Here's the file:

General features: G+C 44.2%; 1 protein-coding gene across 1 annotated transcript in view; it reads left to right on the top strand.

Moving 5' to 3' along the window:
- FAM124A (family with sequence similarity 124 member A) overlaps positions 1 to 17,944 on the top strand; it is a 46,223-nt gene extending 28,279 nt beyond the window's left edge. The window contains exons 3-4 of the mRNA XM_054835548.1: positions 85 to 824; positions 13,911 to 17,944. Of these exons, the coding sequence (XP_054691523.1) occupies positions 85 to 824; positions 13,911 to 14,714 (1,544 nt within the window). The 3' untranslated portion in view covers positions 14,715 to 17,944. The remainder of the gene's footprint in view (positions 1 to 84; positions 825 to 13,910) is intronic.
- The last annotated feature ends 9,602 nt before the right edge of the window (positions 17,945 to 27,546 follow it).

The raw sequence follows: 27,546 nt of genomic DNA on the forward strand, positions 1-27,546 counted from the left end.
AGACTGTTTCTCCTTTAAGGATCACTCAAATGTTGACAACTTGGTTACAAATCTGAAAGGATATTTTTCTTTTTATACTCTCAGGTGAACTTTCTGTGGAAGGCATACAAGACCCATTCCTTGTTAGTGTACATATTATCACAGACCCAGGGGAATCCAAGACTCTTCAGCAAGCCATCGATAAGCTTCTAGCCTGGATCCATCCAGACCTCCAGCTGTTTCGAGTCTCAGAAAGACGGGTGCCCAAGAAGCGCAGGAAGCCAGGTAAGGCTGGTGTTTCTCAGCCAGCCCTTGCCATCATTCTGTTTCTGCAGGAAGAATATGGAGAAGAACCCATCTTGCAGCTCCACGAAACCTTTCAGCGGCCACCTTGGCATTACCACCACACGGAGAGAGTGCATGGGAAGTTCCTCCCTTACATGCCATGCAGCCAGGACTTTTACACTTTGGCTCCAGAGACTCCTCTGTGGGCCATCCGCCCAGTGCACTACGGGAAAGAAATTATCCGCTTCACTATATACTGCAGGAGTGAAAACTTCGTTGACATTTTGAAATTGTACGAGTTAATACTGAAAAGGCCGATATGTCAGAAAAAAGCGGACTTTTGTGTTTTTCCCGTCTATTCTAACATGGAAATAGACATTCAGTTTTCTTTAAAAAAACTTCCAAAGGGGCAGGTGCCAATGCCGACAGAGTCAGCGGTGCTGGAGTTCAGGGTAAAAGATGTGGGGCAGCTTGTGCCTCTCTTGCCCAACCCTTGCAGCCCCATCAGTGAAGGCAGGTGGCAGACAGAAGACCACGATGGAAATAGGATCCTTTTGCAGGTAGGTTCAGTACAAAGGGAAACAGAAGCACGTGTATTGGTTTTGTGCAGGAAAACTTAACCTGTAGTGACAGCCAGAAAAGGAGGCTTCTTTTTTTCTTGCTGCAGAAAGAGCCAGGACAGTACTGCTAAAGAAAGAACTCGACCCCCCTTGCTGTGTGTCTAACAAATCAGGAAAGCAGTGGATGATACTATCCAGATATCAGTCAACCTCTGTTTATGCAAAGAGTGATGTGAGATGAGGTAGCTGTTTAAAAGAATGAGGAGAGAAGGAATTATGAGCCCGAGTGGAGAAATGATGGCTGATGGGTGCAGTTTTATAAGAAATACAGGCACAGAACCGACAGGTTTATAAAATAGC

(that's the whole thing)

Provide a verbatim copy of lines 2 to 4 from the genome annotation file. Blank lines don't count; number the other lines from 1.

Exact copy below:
Moving 5' to 3' along the window:
- FAM124A (family with sequence similarity 124 member A) overlaps positions 1 to 17,944 on the top strand; it is a 46,223-nt gene extending 28,279 nt beyond the window's left edge. The window contains exons 3-4 of the mRNA XM_054835548.1: positions 85 to 824; positions 13,911 to 17,944. Of these exons, the coding sequence (XP_054691523.1) occupies positions 85 to 824; positions 13,911 to 14,714 (1,544 nt within the window). The 3' untranslated portion in view covers positions 14,715 to 17,944. The remainder of the gene's footprint in view (positions 1 to 84; positions 825 to 13,910) is intronic.
- The last annotated feature ends 9,602 nt before the right edge of the window (positions 17,945 to 27,546 follow it).